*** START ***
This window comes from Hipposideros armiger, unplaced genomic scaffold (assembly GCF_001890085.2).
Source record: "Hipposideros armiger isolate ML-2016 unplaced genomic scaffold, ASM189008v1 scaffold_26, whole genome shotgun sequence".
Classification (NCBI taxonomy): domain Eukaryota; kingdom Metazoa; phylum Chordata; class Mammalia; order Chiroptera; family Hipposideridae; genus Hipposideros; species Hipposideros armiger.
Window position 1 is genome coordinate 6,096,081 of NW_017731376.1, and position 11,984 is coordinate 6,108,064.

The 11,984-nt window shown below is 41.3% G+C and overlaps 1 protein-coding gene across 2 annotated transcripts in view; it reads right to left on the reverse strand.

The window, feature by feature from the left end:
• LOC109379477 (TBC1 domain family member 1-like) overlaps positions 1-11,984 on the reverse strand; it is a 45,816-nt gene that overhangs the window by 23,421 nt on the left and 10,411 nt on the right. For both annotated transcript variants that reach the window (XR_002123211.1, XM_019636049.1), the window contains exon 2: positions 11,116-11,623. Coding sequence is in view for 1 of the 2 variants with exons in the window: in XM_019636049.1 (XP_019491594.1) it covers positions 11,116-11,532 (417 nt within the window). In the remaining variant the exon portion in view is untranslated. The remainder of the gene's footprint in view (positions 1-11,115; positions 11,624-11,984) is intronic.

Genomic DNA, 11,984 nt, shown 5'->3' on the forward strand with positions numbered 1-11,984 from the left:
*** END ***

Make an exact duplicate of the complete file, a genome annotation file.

This window comes from Hipposideros armiger, unplaced genomic scaffold (assembly GCF_001890085.2).
Source record: "Hipposideros armiger isolate ML-2016 unplaced genomic scaffold, ASM189008v1 scaffold_26, whole genome shotgun sequence".
Classification (NCBI taxonomy): domain Eukaryota; kingdom Metazoa; phylum Chordata; class Mammalia; order Chiroptera; family Hipposideridae; genus Hipposideros; species Hipposideros armiger.
Window position 1 is genome coordinate 6,096,081 of NW_017731376.1, and position 11,984 is coordinate 6,108,064.

The 11,984-nt window shown below is 41.3% G+C and overlaps 1 protein-coding gene across 2 annotated transcripts in view; it reads right to left on the reverse strand.

The window, feature by feature from the left end:
• LOC109379477 (TBC1 domain family member 1-like) overlaps positions 1-11,984 on the reverse strand; it is a 45,816-nt gene that overhangs the window by 23,421 nt on the left and 10,411 nt on the right. For both annotated transcript variants that reach the window (XR_002123211.1, XM_019636049.1), the window contains exon 2: positions 11,116-11,623. Coding sequence is in view for 1 of the 2 variants with exons in the window: in XM_019636049.1 (XP_019491594.1) it covers positions 11,116-11,532 (417 nt within the window). In the remaining variant the exon portion in view is untranslated. The remainder of the gene's footprint in view (positions 1-11,115; positions 11,624-11,984) is intronic.

Genomic DNA, 11,984 nt, shown 5'->3' on the forward strand with positions numbered 1-11,984 from the left: